This is serious because:

  • if you don’t take your medication regularly the NTM bacteria can become resistant to the antibiotics you were taking, making them much harder to treat
  • you may need to take more medication
  • bacteria can still exist even after samples come back negative
  • you may need to have injections as well as tablets.

What are the side effects of NTM treatment?    

The antibiotics used to treat NTM can cause side effects. You may experience different side effects depending on the medication you’re taking. You should always talk to your health care professional if you’re experiencing side effects.  

Very common side effects of NTM treatment 

If you are taking Rifampicin, more than 1 in 10 people may experience: 

  • a change in the colour of your urine, poo, saliva, sweat and tears – usually to a red-orange colour. This is a harmless side effect.

Common side effects of NTM treatment  

Around 1 in 100 to 1 in 10 people may experience these side effects. You should contact your health care professional if you experience any of these for more than 48 hours: 

  • vomiting 
  • nausea (feeling sick) 
  • diarrhoea 
  • loss of appetite.

Rare side effects of NTM treatment   

Around 1 in 10,000 to 1 in 1,000 people may experience these side effects. You should contact your health care professional immediately if you experience any one of these:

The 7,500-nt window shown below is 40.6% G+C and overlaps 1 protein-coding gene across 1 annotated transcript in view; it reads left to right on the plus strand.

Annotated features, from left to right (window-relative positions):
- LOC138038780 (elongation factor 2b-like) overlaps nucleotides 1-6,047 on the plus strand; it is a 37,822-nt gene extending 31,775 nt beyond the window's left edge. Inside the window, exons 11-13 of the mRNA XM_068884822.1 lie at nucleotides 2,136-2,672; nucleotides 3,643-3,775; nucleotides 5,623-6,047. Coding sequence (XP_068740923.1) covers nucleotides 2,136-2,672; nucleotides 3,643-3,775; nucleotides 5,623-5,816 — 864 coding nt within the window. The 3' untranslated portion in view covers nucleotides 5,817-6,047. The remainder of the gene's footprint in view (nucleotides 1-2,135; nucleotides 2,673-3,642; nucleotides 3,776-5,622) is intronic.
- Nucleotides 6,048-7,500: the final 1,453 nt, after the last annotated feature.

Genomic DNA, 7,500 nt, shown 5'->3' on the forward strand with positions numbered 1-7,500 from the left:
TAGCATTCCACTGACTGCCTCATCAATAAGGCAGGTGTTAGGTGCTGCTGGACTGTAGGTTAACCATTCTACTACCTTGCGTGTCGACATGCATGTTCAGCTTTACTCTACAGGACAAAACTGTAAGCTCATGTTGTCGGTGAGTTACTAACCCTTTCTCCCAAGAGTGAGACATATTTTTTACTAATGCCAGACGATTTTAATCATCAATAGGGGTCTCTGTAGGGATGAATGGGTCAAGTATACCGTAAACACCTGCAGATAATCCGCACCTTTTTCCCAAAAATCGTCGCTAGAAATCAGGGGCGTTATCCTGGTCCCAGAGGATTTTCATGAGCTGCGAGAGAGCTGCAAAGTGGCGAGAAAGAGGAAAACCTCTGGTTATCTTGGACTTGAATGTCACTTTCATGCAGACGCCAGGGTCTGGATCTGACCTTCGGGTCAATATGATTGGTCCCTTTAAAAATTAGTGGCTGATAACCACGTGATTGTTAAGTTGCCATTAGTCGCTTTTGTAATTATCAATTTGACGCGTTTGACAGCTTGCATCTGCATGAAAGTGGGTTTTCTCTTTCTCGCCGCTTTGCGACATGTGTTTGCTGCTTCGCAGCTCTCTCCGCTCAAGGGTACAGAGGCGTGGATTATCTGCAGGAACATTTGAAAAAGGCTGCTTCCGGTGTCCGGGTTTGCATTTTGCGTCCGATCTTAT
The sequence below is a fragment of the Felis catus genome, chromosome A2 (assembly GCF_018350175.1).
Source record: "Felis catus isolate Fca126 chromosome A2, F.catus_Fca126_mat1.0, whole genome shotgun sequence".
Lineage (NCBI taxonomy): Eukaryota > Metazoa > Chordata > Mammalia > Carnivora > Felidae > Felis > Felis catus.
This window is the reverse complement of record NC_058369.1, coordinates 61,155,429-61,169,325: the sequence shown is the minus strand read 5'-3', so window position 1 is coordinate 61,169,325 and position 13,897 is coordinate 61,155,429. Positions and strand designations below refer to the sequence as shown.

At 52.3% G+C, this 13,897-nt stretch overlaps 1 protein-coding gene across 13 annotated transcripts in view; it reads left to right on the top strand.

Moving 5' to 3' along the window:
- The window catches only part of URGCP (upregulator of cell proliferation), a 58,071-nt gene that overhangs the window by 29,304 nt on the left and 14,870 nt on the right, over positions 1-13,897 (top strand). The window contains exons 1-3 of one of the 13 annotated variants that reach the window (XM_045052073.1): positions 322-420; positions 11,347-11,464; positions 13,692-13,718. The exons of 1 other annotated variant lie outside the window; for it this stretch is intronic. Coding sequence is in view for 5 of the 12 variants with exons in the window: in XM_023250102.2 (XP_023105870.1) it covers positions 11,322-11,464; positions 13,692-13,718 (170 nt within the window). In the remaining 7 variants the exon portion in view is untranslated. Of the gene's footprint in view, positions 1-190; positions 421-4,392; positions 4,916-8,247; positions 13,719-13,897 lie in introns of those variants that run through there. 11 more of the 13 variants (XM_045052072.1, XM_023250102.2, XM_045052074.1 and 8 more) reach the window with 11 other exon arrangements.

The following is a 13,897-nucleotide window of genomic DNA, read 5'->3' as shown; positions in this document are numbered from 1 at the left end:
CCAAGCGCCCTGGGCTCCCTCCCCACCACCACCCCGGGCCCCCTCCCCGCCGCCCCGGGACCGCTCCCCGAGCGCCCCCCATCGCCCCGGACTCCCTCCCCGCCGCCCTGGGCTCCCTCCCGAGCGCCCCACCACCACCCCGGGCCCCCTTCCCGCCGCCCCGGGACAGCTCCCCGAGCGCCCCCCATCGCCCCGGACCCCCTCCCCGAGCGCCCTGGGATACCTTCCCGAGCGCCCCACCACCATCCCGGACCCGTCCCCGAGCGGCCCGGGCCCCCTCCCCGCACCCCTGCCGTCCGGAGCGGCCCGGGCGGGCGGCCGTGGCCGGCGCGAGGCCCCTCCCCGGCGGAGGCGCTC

• eyesight problems such as blurry vision or pain in the eyes (this can occur with Ethambutol treatment) 
  • rash or itchy skin 
  • chills or a fever
  • bruising more easily 
  • liver problems such as yellowing skin (jaundice) 
  • numbness or tingling in your fingers or toes.

Useful resources

Other useful resources for people living with NTM infections: 

  • NTM Patient Care UK - a patient association for people with non-tuberculous mycobacterial (NTM) infections. 

We use your comments to improve our information. We cannot reply to comments left on this form. If you have health concerns or need clinical advice, call our helpline on 03000 030 555 between 9am and 5pm on a weekday or email them.

Last medically reviewed: February 2022. Due for review: February 2025

This information uses the best available medical evidence and was produced with the support of people living with lung conditions. Find out how we produce our information. If you’d like to see our references get in touch.